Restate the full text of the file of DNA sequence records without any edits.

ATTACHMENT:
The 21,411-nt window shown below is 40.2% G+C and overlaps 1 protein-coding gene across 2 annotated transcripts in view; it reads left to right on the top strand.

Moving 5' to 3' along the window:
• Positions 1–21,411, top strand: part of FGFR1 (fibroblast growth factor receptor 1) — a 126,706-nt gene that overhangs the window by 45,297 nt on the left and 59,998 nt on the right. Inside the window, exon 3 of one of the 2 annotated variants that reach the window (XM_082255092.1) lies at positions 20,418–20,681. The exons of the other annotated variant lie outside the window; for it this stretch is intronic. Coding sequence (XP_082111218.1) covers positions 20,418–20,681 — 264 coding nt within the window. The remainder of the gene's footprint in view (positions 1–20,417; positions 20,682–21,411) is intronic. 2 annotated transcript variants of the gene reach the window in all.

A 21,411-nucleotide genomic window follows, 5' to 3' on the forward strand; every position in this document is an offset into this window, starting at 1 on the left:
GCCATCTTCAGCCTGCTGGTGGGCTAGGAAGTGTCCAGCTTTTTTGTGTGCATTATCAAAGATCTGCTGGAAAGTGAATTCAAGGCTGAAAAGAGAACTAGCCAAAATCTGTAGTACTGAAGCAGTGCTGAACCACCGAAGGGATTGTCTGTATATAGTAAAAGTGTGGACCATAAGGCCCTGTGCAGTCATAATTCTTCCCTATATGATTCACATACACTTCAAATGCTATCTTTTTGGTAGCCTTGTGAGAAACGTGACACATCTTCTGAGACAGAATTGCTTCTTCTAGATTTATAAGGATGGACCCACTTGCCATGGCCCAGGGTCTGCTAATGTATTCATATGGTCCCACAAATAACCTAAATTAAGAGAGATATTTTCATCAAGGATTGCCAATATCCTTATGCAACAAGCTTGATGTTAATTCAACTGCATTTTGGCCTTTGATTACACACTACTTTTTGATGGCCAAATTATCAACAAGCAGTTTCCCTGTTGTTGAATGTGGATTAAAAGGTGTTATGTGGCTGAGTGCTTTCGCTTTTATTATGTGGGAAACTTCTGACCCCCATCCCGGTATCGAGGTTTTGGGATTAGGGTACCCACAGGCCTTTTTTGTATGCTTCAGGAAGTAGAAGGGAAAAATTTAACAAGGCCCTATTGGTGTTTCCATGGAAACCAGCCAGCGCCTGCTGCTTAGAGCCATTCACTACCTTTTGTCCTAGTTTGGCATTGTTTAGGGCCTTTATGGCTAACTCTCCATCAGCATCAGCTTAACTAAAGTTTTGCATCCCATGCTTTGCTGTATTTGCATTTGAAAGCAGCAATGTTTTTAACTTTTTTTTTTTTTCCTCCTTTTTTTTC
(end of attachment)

The 21,411-nt window shown below is 40.2% G+C and overlaps 1 protein-coding gene across 2 annotated transcripts in view; it reads left to right on the top strand.

Moving 5' to 3' along the window:
• Positions 1–21,411, top strand: part of FGFR1 (fibroblast growth factor receptor 1) — a 126,706-nt gene that overhangs the window by 45,297 nt on the left and 59,998 nt on the right. Inside the window, exon 3 of one of the 2 annotated variants that reach the window (XM_082255092.1) lies at positions 20,418–20,681. The exons of the other annotated variant lie outside the window; for it this stretch is intronic. Coding sequence (XP_082111218.1) covers positions 20,418–20,681 — 264 coding nt within the window. The remainder of the gene's footprint in view (positions 1–20,417; positions 20,682–21,411) is intronic. 2 annotated transcript variants of the gene reach the window in all.

A 21,411-nucleotide genomic window follows, 5' to 3' on the forward strand; every position in this document is an offset into this window, starting at 1 on the left:
GCCATCTTCAGCCTGCTGGTGGGCTAGGAAGTGTCCAGCTTTTTTGTGTGCATTATCAAAGATCTGCTGGAAAGTGAATTCAAGGCTGAAAAGAGAACTAGCCAAAATCTGTAGTACTGAAGCAGTGCTGAACCACCGAAGGGATTGTCTGTATATAGTAAAAGTGTGGACCATAAGGCCCTGTGCAGTCATAATTCTTCCCTATATGATTCACATACACTTCAAATGCTATCTTTTTGGTAGCCTTGTGAGAAACGTGACACATCTTCTGAGACAGAATTGCTTCTTCTAGATTTATAAGGATGGACCCACTTGCCATGGCCCAGGGTCTGCTAATGTATTCATATGGTCCCACAAATAACCTAAATTAAGAGAGATATTTTCATCAAGGATTGCCAATATCCTTATGCAACAAGCTTGATGTTAATTCAACTGCATTTTGGCCTTTGATTACACACTACTTTTTGATGGCCAAATTATCAACAAGCAGTTTCCCTGTTGTTGAATGTGGATTAAAAGGTGTTATGTGGCTGAGTGCTTTCGCTTTTATTATGTGGGAAACTTCTGACCCCCATCCCGGTATCGAGGTTTTGGGATTAGGGTACCCACAGGCCTTTTTTGTATGCTTCAGGAAGTAGAAGGGAAAAATTTAACAAGGCCCTATTGGTGTTTCCATGGAAACCAGCCAGCGCCTGCTGCTTAGAGCCATTCACTACCTTTTGTCCTAGTTTGGCATTGTTTAGGGCCTTTATGGCTAACTCTCCATCAGCATCAGCTTAACTAAAGTTTTGCATCCCATGCTTTGCTGTATTTGCATTTGAAAGCAGCAATGTTTTTAACTTTTTTTTTTTTTCCTCCTTTTTTTTC